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  1. #1
    Lenka is offline Senior Member
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    Default incorrigible vs. unteachable

    I wonder whether the word "unteachable" is used is the same meaning as incorrigible in English.
    For example, if I tell a child not to touch e.g. an iron and he always touches it (although he's burnt his fingers several times) and never learns from this, shall I call him incorrigible or unteacheble? Is there a difference between the adectives?

  2. #2
    Harry Smith's Avatar
    Harry Smith is offline Key Member
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    Default Re: incorrigible vs. unteachable

    Quote Originally Posted by Lenka View Post
    I wonder whether the word "unteachable" is used is the same meaning as incorrigible in English.
    For example, if I tell a child not to touch e.g. an iron and he always touches it (although he's burnt his fingers several times) and never learns from this, shall I call him incorrigible or unteacheble? Is there a difference between the adectives?
    Why don't you call him disobedient? (Incorrigible liar.)

  3. #3
    Anglika is offline No Longer With Us
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    Default Re: incorrigible vs. unteachable

    Quote Originally Posted by Lenka View Post
    I wonder whether the word "unteachable" is used is the same meaning as incorrigible in English.
    For example, if I tell a child not to touch e.g. an iron and he always touches it (although he's burnt his fingers several times) and never learns from this, shall I call him incorrigible or unteacheble? Is there a difference between the adectives?

    I would regard him as both incorrigible (unable to take correction) and unteachable (unable to learn).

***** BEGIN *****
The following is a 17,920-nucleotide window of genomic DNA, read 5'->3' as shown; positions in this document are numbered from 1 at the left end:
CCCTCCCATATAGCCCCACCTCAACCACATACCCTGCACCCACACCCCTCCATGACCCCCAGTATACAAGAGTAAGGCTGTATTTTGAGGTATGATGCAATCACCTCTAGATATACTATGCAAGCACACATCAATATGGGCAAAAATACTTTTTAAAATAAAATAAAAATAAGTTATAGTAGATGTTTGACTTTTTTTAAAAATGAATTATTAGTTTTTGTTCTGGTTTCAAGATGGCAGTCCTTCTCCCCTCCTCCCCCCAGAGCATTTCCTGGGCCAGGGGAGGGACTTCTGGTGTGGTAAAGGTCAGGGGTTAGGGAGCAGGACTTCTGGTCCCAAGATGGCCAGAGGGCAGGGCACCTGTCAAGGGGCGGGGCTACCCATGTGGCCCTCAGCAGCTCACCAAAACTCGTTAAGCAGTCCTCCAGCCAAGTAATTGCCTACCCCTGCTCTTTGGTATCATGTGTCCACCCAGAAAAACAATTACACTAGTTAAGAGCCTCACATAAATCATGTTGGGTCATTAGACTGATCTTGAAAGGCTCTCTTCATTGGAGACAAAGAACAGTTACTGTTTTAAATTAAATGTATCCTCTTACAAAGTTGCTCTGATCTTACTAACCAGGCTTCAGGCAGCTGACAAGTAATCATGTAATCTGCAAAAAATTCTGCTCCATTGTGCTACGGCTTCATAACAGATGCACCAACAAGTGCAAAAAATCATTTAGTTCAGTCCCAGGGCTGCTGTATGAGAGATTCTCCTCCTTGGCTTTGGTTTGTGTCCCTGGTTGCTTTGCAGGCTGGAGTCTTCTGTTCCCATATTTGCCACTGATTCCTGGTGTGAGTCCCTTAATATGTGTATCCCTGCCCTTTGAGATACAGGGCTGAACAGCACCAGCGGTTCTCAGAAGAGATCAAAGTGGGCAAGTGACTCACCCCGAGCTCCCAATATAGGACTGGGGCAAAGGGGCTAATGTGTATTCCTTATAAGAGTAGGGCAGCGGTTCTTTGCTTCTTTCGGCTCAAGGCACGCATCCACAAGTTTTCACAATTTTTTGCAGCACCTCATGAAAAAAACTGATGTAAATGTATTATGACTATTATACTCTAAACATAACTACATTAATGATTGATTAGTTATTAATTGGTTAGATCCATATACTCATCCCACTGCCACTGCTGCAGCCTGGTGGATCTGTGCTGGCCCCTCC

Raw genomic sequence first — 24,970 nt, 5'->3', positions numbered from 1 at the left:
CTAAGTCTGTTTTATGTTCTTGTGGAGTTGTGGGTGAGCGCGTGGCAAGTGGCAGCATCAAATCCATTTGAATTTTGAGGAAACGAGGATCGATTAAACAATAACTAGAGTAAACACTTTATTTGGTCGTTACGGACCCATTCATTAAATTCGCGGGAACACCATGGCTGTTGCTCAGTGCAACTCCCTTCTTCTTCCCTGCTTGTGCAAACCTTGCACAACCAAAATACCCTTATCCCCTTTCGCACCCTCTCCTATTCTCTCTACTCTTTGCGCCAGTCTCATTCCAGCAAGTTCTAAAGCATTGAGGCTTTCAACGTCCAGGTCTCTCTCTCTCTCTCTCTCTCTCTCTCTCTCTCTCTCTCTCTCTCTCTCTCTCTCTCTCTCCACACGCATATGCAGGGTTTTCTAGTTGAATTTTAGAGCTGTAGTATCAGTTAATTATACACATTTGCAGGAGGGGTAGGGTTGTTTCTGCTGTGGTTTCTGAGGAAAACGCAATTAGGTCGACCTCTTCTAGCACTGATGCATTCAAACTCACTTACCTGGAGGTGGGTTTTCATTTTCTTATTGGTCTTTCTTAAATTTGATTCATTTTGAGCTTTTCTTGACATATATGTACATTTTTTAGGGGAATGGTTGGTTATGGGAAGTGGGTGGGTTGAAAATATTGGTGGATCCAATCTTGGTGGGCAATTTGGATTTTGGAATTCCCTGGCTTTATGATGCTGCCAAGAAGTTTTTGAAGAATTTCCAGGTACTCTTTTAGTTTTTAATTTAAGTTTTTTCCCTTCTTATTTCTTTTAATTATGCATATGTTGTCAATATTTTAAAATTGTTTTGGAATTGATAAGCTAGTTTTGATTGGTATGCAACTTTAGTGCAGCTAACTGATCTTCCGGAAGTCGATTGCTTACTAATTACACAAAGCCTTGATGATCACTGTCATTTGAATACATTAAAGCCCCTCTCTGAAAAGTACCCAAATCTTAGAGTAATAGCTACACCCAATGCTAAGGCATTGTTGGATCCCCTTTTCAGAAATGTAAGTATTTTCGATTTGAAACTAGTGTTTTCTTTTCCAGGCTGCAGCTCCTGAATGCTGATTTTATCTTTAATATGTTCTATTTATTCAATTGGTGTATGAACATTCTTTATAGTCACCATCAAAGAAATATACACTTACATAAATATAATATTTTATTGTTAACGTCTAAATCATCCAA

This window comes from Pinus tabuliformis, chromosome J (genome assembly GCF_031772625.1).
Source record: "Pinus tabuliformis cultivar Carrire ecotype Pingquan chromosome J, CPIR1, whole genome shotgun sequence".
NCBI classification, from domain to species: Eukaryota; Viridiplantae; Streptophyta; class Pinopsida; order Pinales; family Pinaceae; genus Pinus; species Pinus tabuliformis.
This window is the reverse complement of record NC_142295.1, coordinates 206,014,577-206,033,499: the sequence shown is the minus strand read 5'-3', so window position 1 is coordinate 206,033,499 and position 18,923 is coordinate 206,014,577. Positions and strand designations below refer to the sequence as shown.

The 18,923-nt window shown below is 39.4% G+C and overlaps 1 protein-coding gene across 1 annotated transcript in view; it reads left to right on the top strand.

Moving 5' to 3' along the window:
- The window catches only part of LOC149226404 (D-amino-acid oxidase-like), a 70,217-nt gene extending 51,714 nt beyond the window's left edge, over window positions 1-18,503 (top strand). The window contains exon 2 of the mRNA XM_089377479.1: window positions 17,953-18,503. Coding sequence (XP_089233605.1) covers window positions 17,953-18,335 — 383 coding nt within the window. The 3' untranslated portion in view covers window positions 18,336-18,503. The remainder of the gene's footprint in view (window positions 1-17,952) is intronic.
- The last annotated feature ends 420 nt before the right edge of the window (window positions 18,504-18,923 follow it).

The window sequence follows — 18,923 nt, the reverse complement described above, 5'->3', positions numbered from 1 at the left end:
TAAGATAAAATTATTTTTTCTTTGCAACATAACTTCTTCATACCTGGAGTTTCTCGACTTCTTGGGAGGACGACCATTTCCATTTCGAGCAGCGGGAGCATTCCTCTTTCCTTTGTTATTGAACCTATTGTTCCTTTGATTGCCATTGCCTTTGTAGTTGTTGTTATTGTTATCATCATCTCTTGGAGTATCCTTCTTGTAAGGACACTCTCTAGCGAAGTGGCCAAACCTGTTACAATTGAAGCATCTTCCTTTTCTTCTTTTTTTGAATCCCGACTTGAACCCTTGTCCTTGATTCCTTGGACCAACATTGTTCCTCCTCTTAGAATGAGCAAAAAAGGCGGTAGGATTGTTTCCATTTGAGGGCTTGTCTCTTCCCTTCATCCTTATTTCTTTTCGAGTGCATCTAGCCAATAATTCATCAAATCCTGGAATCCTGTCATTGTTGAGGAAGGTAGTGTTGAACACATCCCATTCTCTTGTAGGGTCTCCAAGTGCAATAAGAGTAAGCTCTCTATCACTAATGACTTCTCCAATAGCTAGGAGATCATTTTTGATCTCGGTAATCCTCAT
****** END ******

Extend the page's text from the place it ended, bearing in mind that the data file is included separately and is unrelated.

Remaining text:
4. #4
    Lenka is offline Senior Member
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    Default Re: incorrigible vs. unteachable

    Thank you for your answers
    Quote Originally Posted by Harry Smith View Post
    Why don't you call him disobedient? (Incorrigible liar.)
    Actually, I don't know such a boy. I've thought it out because I wanted to know whether I myself am (in some cases) incorrigible or unteachable. I don't think I am disobedient, anyway.

    Quote Originally Posted by Anglika View Post
    I would regard him as both incorrigible (unable to take correction) and unteachable (unable to learn).
    Hmm... I don't see too much difference between the two words. Can they both be used almost interchangebly, in every case?

  5. #5
    mykwyner is offline Key Member
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    Default Re: incorrigible vs. unteachable

    Unteachable should only apply to someone who is so profoundly mentally handicapped that he can only be trained to perform simple tasks. My own experiences as a teacher in a prison, however, seem to belie that assumption.

    Incorrigible means that the person can't be changed or influenced. This is not necessarily a negative trait although it is usually used that way. A person can be either an incorrigible liar or an incorrigible optimist.

    When a teacher says that a student is incorrigible he means that the student's behavior is unacceptable and can't be controlled.
    When a teacher says that a student is unteachable he means that the student is unwilling to put any effort into his own education.

  6. #6
    Lenka is offline Senior Member
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    Default Re: incorrigible vs. unteachable

    Quote Originally Posted by mykwyner View Post
    Unteachable should only apply to someone who is so profoundly mentally handicapped that he can only be trained to perform simple tasks. My own experiences as a teacher in a prison, however, seem to belie that assumption.

    Incorrigible means that the person can't be changed or influenced. This is not necessarily a negative trait although it is usually used that way. A person can be either an incorrigible liar or an incorrigible optimist.

    When a teacher says that a student is incorrigible he means that the student's behavior is unacceptable and can't be controlled.
    When a teacher says that a student is unteachable he means that the student is unwilling to put any effort into his own education.
    Thank you for the great explanation. I didn't know the adjective "incorrigible" can also be used in a "positive" meaning (incorrigible optimist)!
    OK, according to your explanation, "incorrigible" is probably the word I was looking for...

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